This week: Reviews of Cable #23, Red Robin #9, Superman: World of New Krypton #12 and Wolverine: Weapon X! Read the rest of this entry »
Of all the Dark Reign – The List specials I’ve bought in the name of providing a service to our readers, this one ranks around the middle. Well, towards the top really, but I couldn’t pass up the opportunity for a Simpsons reference. By now, you don’t need me to tell you that this has almost nothing to do with Dark Reign. Contrary to the title, it also doesn’t really feature Wolverine all that much. In fact, as near as I can tell the whole thing turns out to be a prelude to the forthcoming Deathlok series, of all things.
So with that in mind, why am I so upbeat about it? The answer is simple: it’s hilarious.
The issue’s cast consists of Wolverine, Fantomex and Marvel Boy, who infiltrate the Weapon Plus development facility, The World, and Norman Osborn, who spends his time shouting at a wall of monitors. Wolverine himself is sidelined at a fairly early point, leaving Fantomex, in full snooty Frenchman mode, and Marvel Boy to have a fight with the sentient brain that controls The World while at the same time protecting it from Osborn’s agents.
Aaron has won me over to his version of Wolverine before, but with this issue, he also convinces me that he does a very passable version of Fantomex. Indeed, with Marvel Boy in the cast, the whole thing comes across somewhere between a Grant Morrison homage and a Grant Morrison parody, but it’s easy to see that Aaron is doing that deliberately (Marvel Boy being forced to kiss the giant, amoeba-esque organism housing The World’s brain sticks out as an example of that.)
Esad Ribic provides the artwork, and although I’m not a specific fan, I can’t deny that it works rather well. Ribic has the ability to put the fantastic elements alongside the more realistic ones and have them appear as if they can credibly exist within the same universe. Colourist Matthew Wilson brings particular flair to the pages too, however, and his contribution should not be ignored.
The book is rounded out with a rather less impressive bonus strip, some guidebook pages and some pencil/ink comparisons, all of which make the price tag a little more bearable. It’s fair to say this isn’t an essential purchase for anyone following Dark Reign or Wolverine, which makes it more than a little misleading, but as a comic, there’s plenty to enjoy, and for all the whining about how “The List” has been a real disappointment in terms of continuity, it’d be much easier to accept the situation if the comics were all this good.
This week: Capsule reviews of Batman: The Widening Gyre #2, Gotham City Sirens #4, Hulk #15, Wolverine: Weapon X #5 and X-Men Forever #8! Read the rest of this entry »
This week: Capsule reviews of Dark X-Men: The Confession, Giant Size Wolverine: Old Man Logan, Hellblazer #259 and Power Girl #5! Read the rest of this entry »
Barry Windsor-Smith’s Wolverine story is considered a defining chapter in the life of Wolverine, a fact evidenced by the recent re-release, issued alongside Origin and the Claremont/Millar miniseries to tie-in with the movie. So how does it hold up to modern-day scrutiny?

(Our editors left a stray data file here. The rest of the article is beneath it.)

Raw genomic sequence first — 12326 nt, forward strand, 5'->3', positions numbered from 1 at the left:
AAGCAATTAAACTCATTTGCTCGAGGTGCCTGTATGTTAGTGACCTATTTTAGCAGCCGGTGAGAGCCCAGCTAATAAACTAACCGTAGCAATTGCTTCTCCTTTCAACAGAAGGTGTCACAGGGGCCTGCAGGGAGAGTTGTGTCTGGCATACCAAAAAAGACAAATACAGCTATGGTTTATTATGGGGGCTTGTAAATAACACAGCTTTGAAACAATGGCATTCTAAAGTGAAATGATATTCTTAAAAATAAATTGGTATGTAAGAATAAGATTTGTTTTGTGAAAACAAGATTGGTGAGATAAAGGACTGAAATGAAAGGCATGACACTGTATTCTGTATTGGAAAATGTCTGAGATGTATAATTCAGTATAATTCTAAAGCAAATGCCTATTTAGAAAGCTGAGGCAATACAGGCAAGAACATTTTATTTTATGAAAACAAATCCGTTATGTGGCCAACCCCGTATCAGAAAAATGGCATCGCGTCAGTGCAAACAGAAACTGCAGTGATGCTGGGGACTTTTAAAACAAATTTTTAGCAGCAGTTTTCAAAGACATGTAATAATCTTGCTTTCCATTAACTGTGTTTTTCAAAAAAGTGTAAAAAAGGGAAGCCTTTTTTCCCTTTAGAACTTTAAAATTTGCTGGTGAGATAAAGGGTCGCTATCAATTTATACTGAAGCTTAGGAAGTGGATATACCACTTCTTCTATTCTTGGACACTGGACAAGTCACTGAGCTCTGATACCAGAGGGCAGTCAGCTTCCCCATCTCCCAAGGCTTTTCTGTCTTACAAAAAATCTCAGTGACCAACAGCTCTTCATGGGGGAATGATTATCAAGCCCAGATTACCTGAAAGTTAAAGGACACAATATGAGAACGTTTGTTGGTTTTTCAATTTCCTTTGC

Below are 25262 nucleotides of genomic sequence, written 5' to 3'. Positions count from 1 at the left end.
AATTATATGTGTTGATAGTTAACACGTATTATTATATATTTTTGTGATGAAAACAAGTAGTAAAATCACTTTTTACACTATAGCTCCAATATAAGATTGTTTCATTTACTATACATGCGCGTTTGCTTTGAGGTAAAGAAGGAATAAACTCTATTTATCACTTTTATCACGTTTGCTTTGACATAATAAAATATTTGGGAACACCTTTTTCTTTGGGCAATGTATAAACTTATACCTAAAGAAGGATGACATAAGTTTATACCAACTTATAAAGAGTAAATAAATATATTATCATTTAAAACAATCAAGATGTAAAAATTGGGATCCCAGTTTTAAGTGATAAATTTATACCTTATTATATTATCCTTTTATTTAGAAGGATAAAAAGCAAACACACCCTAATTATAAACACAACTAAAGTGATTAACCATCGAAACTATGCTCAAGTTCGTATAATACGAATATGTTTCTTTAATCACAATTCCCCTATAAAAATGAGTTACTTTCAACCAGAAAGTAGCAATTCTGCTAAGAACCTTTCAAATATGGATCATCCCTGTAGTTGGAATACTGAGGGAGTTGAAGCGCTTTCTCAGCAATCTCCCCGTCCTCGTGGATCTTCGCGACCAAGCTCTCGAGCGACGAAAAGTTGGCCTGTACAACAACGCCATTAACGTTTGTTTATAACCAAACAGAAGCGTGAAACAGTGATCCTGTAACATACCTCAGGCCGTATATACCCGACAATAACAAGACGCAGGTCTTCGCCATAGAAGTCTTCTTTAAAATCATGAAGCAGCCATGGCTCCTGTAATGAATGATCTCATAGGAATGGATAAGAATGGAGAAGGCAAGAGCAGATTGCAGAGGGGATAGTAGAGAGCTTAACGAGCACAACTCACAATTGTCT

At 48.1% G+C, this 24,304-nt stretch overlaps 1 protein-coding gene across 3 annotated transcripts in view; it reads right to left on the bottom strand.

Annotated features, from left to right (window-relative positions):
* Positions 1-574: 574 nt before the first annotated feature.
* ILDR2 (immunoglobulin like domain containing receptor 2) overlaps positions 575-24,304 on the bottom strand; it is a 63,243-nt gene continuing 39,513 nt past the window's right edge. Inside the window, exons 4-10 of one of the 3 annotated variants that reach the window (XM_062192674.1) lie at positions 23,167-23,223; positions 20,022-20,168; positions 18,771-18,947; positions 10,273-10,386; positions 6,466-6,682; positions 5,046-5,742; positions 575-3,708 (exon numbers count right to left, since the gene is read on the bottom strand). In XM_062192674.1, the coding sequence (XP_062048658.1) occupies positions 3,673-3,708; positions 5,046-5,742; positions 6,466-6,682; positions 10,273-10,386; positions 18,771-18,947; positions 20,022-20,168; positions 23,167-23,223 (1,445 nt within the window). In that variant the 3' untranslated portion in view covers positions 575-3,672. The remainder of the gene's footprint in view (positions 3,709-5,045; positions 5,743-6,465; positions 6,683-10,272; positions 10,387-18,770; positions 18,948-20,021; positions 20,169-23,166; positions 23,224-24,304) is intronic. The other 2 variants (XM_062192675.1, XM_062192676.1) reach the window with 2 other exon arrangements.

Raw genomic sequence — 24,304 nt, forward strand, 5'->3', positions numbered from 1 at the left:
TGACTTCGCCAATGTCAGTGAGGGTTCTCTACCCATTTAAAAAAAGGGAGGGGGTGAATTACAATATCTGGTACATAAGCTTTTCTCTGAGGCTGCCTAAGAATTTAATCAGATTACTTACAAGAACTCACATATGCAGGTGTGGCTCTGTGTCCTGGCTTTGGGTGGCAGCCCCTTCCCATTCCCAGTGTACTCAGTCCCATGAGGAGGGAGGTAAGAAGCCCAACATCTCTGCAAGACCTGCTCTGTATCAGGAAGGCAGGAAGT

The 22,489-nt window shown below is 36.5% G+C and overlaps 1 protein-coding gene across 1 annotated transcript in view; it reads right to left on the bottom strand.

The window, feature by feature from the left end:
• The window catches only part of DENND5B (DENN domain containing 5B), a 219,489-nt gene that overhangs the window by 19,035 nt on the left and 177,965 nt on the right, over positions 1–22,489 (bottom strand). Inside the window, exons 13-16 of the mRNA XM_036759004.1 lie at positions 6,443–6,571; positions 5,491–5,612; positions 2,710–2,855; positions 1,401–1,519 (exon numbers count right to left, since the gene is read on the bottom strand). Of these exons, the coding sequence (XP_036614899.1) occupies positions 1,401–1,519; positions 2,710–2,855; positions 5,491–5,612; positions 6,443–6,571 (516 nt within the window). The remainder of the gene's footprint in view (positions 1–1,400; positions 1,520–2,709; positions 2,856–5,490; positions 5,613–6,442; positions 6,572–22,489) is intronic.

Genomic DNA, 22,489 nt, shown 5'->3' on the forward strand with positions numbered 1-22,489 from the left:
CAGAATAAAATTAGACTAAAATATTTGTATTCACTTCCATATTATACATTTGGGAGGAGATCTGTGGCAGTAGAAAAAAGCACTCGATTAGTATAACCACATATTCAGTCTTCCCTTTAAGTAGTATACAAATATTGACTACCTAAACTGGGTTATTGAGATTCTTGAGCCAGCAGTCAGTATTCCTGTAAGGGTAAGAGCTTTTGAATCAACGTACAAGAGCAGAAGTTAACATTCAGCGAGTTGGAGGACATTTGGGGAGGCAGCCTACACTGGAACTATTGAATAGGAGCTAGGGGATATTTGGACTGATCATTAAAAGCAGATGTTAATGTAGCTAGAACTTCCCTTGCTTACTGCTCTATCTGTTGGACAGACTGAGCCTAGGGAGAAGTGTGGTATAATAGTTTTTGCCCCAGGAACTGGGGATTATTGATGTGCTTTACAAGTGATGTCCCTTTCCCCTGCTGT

It has to be said that as a story, it’s actually much weaker than you might expect. Perhaps time has stripped it of its mystique – when originally published, serialised in Marvel Comics Presents, the story contained many new and interesting details of Wolverine’s past, but by today, the finer points have long since passed into the character’s common lore. Similarly, since it is a full-length graphic novel compiled from 8-page instalments, rather than written as one, the pages become a repetitive miasma of endless conversations between the same scientists – and what’s more, Wolverine himself is mostly a device in the story, spending most of it reduced to a feral and incoherent state and offering no narrative perspective.
So, with that being the case, one can only wonder why Weapon X remains a story worth owning. And the truth is, it’s obvious from the moment you start reading – the thrill of the artwork remains intact, as striking as ever. Windsor-Smith’s storytelling techniques are uniquely talented, and the artist commands each panel and page masterfully. Images that could make covers and splash pages themselves are composed in virtually every panel. Time may have stripped away what made the story unique, and the presentation may have robbed it of its pacing, and storytelling trends conspired to make it seem outdated, but there’s a purity of technique on display that can’t be denied.
This particular edition collects additional Wolverine material from Windsor-Smith, including a more recently-written short from the same period, offering the perspective of a grunt working security at the Experiment X facility. There’s little special or interesting about it, but its inclusion is worthwhile nonetheless.
And so, before buying Weapon X, you have to wonder – are you the sort of person who’ll enjoy it? There are plenty of good reasons that the story might bore you, after all, and even the most casual Wolverine fan will learn very little new from it – especially since continuity revisions have already altered much of the story’s substance anyway. However, if you’re able to approach it as a piece of historical and technical importance, then you should find that there’s more than enough to enjoy.